From the Tuscaloosa News, H/T How Appealing,
Friday was the 18th anniversary of Thomas’ swearing in as a Supreme Court justice and his second visit to the UA Law School. He was nominated in 1991 by President George H.W. Bush after serving for just a year on the United States Court of Appeals for the District of Columbia Circuit.
“I argued against it, I’d been on the Court of Appeals long enough,” he said. “But when the president calls you, the words out of your mouth are ‘Yes, Mr. President.’”
“I found law school difficult. You see my old textbooks, and you’ll see that the textbooks won,” he said. “My journey was in many ways very unhappy and enormously difficult.”
“That, to me, is the shame of the process,” he said. “I think people should leave and know that they’ve said their piece.”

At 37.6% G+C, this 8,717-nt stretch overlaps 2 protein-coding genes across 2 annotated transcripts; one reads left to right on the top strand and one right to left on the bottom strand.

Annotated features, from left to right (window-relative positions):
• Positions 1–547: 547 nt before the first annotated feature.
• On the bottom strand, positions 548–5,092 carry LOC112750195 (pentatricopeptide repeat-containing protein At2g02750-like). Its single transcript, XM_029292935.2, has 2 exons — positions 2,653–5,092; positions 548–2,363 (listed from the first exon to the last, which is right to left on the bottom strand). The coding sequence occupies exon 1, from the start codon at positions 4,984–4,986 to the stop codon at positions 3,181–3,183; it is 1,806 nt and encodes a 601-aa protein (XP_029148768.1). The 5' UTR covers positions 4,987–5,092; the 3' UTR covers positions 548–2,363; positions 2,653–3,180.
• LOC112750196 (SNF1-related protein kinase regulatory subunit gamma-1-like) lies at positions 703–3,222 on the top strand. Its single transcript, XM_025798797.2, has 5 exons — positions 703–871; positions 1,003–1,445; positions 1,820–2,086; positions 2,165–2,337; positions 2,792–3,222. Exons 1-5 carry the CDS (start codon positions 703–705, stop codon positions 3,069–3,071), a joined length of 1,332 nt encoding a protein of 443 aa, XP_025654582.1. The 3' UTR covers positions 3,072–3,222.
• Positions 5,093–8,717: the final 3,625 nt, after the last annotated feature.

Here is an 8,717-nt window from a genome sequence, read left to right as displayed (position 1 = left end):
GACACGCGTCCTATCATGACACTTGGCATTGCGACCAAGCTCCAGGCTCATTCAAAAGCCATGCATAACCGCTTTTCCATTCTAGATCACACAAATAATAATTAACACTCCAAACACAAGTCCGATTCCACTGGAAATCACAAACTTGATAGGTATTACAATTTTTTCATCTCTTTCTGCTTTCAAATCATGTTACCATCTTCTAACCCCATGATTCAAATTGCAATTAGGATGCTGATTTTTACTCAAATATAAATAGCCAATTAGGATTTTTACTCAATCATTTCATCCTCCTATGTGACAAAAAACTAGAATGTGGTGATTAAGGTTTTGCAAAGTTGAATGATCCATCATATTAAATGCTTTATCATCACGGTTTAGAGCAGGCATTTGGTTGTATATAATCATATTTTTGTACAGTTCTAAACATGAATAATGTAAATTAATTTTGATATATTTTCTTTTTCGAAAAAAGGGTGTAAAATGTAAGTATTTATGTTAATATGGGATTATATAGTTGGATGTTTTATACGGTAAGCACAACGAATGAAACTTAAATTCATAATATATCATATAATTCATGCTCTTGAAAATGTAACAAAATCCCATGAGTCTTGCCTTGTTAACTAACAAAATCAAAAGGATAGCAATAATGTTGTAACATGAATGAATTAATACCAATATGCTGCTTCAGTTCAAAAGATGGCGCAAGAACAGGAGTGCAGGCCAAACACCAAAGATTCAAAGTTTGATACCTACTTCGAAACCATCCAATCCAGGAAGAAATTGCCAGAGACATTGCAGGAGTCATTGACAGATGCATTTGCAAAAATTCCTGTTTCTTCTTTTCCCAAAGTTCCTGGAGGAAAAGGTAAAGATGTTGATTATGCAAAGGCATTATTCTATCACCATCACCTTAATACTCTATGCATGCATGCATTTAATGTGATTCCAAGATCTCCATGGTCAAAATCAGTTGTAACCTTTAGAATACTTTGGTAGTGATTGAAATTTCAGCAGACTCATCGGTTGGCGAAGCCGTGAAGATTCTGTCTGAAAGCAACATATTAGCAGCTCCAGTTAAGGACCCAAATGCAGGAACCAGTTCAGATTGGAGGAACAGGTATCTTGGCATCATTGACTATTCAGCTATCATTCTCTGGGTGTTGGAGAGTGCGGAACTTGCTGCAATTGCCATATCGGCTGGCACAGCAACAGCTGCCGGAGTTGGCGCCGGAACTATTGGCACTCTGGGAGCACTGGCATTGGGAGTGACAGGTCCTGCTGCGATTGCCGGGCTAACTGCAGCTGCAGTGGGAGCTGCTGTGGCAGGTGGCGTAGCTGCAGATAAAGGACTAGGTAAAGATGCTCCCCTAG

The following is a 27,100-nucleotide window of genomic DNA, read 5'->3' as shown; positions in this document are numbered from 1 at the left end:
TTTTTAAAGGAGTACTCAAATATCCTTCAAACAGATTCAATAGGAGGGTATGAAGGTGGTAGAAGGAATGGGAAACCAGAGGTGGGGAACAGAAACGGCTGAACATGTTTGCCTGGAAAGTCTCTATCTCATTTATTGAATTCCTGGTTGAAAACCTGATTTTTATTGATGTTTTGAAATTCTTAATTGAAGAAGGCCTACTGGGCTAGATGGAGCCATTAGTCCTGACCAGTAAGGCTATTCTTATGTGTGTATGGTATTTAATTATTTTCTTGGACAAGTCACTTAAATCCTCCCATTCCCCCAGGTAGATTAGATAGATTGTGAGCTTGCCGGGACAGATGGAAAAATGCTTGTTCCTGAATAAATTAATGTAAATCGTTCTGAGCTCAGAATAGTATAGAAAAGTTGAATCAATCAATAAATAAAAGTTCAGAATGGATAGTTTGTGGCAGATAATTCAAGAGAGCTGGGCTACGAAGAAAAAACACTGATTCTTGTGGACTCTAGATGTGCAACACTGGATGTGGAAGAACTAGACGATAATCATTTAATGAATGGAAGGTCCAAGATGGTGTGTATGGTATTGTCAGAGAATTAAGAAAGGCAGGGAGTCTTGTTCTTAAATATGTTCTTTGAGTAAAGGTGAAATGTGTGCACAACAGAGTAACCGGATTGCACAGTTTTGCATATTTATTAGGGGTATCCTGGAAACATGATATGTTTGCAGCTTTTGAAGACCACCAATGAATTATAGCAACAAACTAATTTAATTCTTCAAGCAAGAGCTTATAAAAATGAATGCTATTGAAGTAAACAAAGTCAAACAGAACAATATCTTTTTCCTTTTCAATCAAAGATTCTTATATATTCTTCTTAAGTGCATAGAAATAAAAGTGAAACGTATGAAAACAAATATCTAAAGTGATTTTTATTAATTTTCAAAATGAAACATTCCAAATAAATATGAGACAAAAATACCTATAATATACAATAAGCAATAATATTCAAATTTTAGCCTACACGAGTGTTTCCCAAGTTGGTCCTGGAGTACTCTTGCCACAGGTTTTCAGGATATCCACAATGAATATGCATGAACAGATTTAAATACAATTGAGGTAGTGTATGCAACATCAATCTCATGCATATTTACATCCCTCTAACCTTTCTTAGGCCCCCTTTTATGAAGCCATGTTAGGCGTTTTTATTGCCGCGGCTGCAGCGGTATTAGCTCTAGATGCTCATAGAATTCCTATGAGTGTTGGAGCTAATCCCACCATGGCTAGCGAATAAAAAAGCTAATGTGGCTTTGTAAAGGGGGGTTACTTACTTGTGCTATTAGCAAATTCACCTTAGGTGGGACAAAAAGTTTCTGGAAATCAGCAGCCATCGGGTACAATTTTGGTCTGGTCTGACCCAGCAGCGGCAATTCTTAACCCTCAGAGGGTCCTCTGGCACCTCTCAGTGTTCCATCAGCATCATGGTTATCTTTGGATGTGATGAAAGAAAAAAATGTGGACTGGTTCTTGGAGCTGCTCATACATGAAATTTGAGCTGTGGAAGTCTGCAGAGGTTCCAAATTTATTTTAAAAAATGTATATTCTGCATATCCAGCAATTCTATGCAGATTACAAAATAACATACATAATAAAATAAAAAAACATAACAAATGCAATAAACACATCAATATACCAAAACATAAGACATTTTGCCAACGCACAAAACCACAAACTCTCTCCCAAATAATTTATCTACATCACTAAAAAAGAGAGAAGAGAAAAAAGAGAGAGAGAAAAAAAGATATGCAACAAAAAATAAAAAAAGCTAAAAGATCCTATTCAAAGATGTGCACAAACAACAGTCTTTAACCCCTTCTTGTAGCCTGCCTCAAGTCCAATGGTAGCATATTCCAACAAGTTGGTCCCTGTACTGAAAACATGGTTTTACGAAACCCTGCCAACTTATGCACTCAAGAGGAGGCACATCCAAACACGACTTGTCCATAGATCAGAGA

Thomas said that he preferred to hire law clerks from modest backgrounds.
“There are too many up there who think they should be there because they’re from an elite background,” he said. Students laughed when he described how former Chief Justice William Rehnquist, who died in 2005, could get things done with a glare.
“He was more of a father figure of the World War II generation,” he said when asked how Rehnquist differs from Chief Justice John Roberts. “Chief Justice Roberts is a contemporary.”